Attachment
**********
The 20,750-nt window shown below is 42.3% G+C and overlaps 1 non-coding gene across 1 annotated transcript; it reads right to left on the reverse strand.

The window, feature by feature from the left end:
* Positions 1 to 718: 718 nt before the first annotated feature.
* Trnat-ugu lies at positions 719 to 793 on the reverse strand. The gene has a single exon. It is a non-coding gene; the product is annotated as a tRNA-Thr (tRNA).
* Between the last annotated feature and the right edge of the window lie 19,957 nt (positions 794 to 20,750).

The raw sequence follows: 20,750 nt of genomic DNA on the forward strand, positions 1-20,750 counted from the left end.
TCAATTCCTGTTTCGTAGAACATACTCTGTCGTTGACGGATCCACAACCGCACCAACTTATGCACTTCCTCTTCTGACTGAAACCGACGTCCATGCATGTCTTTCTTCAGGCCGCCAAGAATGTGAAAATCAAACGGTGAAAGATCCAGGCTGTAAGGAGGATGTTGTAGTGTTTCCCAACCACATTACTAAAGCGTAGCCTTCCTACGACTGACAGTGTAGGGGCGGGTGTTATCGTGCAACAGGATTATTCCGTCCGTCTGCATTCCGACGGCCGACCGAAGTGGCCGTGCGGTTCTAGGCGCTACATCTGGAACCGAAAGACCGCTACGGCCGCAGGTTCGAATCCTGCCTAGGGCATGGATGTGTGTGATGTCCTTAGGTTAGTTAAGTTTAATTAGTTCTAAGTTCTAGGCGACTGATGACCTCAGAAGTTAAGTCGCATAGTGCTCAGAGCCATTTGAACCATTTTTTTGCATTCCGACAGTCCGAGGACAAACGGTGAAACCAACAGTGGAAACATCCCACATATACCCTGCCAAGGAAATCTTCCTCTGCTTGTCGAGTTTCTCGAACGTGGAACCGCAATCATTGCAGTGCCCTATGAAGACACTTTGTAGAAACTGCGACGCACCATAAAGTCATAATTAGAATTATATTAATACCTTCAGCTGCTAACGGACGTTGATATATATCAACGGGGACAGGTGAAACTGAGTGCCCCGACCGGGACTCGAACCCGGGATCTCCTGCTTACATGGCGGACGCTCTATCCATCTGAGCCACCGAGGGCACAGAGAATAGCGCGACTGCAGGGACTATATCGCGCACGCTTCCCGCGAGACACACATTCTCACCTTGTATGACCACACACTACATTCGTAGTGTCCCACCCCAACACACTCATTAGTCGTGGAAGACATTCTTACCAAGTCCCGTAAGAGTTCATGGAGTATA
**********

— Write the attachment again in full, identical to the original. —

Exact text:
The 20,750-nt window shown below is 42.3% G+C and overlaps 1 non-coding gene across 1 annotated transcript; it reads right to left on the reverse strand.

The window, feature by feature from the left end:
* Positions 1 to 718: 718 nt before the first annotated feature.
* Trnat-ugu lies at positions 719 to 793 on the reverse strand. The gene has a single exon. It is a non-coding gene; the product is annotated as a tRNA-Thr (tRNA).
* Between the last annotated feature and the right edge of the window lie 19,957 nt (positions 794 to 20,750).

The raw sequence follows: 20,750 nt of genomic DNA on the forward strand, positions 1-20,750 counted from the left end.
TCAATTCCTGTTTCGTAGAACATACTCTGTCGTTGACGGATCCACAACCGCACCAACTTATGCACTTCCTCTTCTGACTGAAACCGACGTCCATGCATGTCTTTCTTCAGGCCGCCAAGAATGTGAAAATCAAACGGTGAAAGATCCAGGCTGTAAGGAGGATGTTGTAGTGTTTCCCAACCACATTACTAAAGCGTAGCCTTCCTACGACTGACAGTGTAGGGGCGGGTGTTATCGTGCAACAGGATTATTCCGTCCGTCTGCATTCCGACGGCCGACCGAAGTGGCCGTGCGGTTCTAGGCGCTACATCTGGAACCGAAAGACCGCTACGGCCGCAGGTTCGAATCCTGCCTAGGGCATGGATGTGTGTGATGTCCTTAGGTTAGTTAAGTTTAATTAGTTCTAAGTTCTAGGCGACTGATGACCTCAGAAGTTAAGTCGCATAGTGCTCAGAGCCATTTGAACCATTTTTTTGCATTCCGACAGTCCGAGGACAAACGGTGAAACCAACAGTGGAAACATCCCACATATACCCTGCCAAGGAAATCTTCCTCTGCTTGTCGAGTTTCTCGAACGTGGAACCGCAATCATTGCAGTGCCCTATGAAGACACTTTGTAGAAACTGCGACGCACCATAAAGTCATAATTAGAATTATATTAATACCTTCAGCTGCTAACGGACGTTGATATATATCAACGGGGACAGGTGAAACTGAGTGCCCCGACCGGGACTCGAACCCGGGATCTCCTGCTTACATGGCGGACGCTCTATCCATCTGAGCCACCGAGGGCACAGAGAATAGCGCGACTGCAGGGACTATATCGCGCACGCTTCCCGCGAGACACACATTCTCACCTTGTATGACCACACACTACATTCGTAGTGTCCCACCCCAACACACTCATTAGTCGTGGAAGACATTCTTACCAAGTCCCGTAAGAGTTCATGGAGTATA